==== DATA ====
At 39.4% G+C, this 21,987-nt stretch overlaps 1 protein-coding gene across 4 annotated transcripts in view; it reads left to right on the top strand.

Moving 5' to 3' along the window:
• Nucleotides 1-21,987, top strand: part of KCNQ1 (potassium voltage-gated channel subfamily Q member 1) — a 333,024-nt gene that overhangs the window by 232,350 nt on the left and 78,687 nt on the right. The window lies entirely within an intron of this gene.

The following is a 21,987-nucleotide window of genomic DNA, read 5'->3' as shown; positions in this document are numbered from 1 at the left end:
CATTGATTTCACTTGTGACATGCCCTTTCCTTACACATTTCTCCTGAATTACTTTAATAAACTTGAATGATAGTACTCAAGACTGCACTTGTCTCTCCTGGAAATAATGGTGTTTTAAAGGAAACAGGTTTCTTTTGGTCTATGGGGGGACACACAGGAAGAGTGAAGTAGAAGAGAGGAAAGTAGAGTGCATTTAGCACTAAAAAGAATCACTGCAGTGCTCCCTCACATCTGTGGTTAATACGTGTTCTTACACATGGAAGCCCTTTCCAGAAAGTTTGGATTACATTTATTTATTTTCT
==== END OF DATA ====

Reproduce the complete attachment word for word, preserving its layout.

At 39.4% G+C, this 21,987-nt stretch overlaps 1 protein-coding gene across 4 annotated transcripts in view; it reads left to right on the top strand.

Moving 5' to 3' along the window:
• Nucleotides 1-21,987, top strand: part of KCNQ1 (potassium voltage-gated channel subfamily Q member 1) — a 333,024-nt gene that overhangs the window by 232,350 nt on the left and 78,687 nt on the right. The window lies entirely within an intron of this gene.

The following is a 21,987-nucleotide window of genomic DNA, read 5'->3' as shown; positions in this document are numbered from 1 at the left end:
CATTGATTTCACTTGTGACATGCCCTTTCCTTACACATTTCTCCTGAATTACTTTAATAAACTTGAATGATAGTACTCAAGACTGCACTTGTCTCTCCTGGAAATAATGGTGTTTTAAAGGAAACAGGTTTCTTTTGGTCTATGGGGGGACACACAGGAAGAGTGAAGTAGAAGAGAGGAAAGTAGAGTGCATTTAGCACTAAAAAGAATCACTGCAGTGCTCCCTCACATCTGTGGTTAATACGTGTTCTTACACATGGAAGCCCTTTCCAGAAAGTTTGGATTACATTTATTTATTTTCT